Notice who is which side of this sign. Who is obeying the rules and who is NOT.
We can definitely hear the falls growing louder and louder as we pass by this enormous rock outcropping.
And there it is and no one else is there! Whoopee!!
Our timed photos seem always to be shot from a rock at our feet.
Of course you know me, one or two or three pictures of a beautiful waterfall is never enough. Even though I’ve been here before my smile is about to break my face.
Eventually we follow the branch on down past other small falls and cascades.
At this one we come upon two serious photographers with tripods who insist on being in everyone’s picture so they can get theirs. We wait a bit for them to get it together and get what they want. Other people come, take pictures of them and go but they seem to be here for the duration.
So I zoom in beyond them.
AT the bottom of the Dark Hollow Falls Trail where it joins the Rose River Fire Road, we are greeted by the final long cascade. From here the Hogcamp Branch tumbles on down to the Rose River. That’s the way I came up from my last hike. We aren’t going on down there. We turn left and begin our reasonably gentle climb back to Skyline Drive.
We are definitely making better progress than this fellow. We stop to watch him for a while. He is really dragging that house. I guess he might be called a full timer too.
We enjoy the gentle woodsy walk with wildflowers and mushrooms along the trail’s edges.
Nobody is hallucinating here and no alteration was done to this purple mushroom. AMAZING!
When we arrive at the large patch of phlox on the side of the road I know the mowed path opposite it goes to the Cave Cemetery.
I can’t help but think that someone planted this lovely patch in just this spot.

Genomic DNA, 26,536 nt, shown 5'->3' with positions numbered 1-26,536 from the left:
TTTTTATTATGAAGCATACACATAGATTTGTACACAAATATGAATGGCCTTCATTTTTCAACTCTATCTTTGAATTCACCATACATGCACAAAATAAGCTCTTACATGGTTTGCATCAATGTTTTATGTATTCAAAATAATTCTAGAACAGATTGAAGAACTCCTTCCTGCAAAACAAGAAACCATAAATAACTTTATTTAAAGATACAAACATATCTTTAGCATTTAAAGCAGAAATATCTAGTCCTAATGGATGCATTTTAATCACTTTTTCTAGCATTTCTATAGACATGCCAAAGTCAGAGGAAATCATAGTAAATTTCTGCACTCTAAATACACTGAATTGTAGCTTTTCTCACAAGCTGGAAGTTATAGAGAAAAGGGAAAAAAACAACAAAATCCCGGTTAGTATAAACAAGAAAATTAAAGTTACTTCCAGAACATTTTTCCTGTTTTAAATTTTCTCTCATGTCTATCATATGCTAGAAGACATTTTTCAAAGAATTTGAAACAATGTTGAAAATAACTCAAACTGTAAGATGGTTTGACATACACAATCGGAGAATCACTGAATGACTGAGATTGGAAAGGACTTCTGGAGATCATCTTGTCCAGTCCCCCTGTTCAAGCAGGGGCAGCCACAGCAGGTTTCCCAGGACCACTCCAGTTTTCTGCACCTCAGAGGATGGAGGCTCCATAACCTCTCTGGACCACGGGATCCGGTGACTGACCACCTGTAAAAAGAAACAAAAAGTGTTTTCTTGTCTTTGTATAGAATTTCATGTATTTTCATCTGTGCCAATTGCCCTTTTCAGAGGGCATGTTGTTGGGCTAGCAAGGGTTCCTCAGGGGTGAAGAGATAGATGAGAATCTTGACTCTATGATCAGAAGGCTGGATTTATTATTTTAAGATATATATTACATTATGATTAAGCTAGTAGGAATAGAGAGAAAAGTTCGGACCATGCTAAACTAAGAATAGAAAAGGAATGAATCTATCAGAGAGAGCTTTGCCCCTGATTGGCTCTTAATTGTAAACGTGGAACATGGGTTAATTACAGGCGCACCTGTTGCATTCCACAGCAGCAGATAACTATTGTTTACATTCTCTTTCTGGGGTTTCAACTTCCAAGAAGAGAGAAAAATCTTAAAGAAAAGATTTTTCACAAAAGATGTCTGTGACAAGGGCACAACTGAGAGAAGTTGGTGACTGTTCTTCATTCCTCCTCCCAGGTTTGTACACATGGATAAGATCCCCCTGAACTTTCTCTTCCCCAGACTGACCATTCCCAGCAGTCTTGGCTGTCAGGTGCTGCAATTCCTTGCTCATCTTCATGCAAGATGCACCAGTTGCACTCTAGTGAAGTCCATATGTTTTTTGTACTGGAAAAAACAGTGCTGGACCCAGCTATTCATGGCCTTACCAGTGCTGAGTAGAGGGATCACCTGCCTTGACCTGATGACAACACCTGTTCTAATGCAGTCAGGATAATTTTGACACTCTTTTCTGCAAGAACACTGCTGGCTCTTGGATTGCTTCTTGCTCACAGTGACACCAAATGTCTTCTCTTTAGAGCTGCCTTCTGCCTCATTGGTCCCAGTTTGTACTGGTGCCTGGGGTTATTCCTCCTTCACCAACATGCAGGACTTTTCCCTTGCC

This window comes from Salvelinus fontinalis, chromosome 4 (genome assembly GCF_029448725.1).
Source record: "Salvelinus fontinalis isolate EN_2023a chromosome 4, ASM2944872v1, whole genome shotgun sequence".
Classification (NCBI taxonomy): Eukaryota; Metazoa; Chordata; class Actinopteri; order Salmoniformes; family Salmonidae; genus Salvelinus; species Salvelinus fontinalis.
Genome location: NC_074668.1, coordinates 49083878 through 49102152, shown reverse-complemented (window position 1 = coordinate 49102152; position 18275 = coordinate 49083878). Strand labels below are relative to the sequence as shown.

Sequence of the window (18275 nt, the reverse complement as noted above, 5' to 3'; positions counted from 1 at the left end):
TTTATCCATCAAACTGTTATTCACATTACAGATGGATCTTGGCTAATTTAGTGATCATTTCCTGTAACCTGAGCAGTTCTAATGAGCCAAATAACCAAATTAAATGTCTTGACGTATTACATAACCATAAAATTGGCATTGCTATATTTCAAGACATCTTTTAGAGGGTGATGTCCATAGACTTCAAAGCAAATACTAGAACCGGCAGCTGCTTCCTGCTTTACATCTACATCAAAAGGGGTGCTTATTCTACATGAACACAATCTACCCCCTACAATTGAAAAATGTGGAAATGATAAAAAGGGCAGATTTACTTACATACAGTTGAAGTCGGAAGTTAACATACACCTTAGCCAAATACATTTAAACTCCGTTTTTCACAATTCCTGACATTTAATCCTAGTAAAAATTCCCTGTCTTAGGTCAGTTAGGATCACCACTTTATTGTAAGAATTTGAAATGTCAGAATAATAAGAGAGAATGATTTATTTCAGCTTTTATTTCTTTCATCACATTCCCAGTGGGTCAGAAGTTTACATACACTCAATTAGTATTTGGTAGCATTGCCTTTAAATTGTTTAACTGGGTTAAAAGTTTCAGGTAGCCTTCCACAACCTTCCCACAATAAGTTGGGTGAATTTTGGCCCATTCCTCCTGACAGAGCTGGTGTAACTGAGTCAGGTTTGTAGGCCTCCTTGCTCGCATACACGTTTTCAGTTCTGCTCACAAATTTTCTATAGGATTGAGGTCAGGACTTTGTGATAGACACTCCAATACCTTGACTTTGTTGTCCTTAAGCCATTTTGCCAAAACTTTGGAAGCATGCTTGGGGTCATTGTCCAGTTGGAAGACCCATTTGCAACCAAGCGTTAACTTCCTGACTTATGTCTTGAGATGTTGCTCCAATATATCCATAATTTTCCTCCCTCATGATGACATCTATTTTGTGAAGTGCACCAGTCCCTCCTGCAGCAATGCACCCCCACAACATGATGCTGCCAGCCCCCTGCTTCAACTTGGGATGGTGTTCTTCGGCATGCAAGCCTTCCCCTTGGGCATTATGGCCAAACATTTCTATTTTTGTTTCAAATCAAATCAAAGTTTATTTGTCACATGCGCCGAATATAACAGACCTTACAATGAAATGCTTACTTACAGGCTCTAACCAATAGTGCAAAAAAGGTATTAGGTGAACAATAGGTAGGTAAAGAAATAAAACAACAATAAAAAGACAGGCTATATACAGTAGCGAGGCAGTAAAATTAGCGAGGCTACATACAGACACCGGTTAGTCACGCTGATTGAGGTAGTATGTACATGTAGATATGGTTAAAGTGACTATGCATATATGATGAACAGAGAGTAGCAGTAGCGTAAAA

David hasn’t seen this sweet resting place so we walk on up. I showed many pictures of it in the previous post about my time here so I’ll only add a few.
This Red Admiral appears to be sunning on Private Cave’s tombstone. He made it out of the Civil War and lived to be 69. Only a tad older than I am but over 100 years ago.
I am always taken with the plain field stones marking the passing of some loved one.
Another Confederate Soldier has a visitor today.
We both notice that the area seems to have been freshly mowed or cleaned by a weed eating machine. And then we notice that whoever it was seems to have done some serious damage to the mettle listing of those who were buried here prior to 1940 with no headstone. Notice the pole is tilting down and the glass cover of the frame is on the ground and broken. I find that very sad and hope they are going to come back and repair it so the plaque isn’t damaged by weather. Some of the Cave family obviously went to a lot of trouble to have this made and posted here.
That’s the sad part of this visit here but then I notice something that looks a bit odd and go over to take a look.
OK this is another one of those GIANT fungi. Aain it is at the back and base of a tree.
I hope you can tell by my hand how really large this one is. Not as big as the first one I saw a few days ago but bigger than anything else. What is it called I wonder. It has to be the Giant somethingorother.
And it’s filled with water in the center.
When we reach the top of the fire road we have to decide whether to walk back on the drive to the top of the Dark Hollow Falls Trail and back to the campground or to take the Horse Trail back though the woods. Having done this same thing on another trail, I thought we’d learned that these trails are not graded at all PERIOD. They are rough and rocky and I vote no. But David says he wants to walk through the woods so we do.
It turns out to be UP and UP and UP and then down and then UP and at probably as much of a strenuous slope as the Dark Hollow Falls Trail. It also turns out to rough, rocky and longer than the mile walking down the road. But David puts one foot in front of another slowly along and in the end says he’s still glad he did it. I definitely still do not agree. Sorry I didn’t take more pictures of the worst sections.
But I did get a kick out of this laughing mushroom on the way back.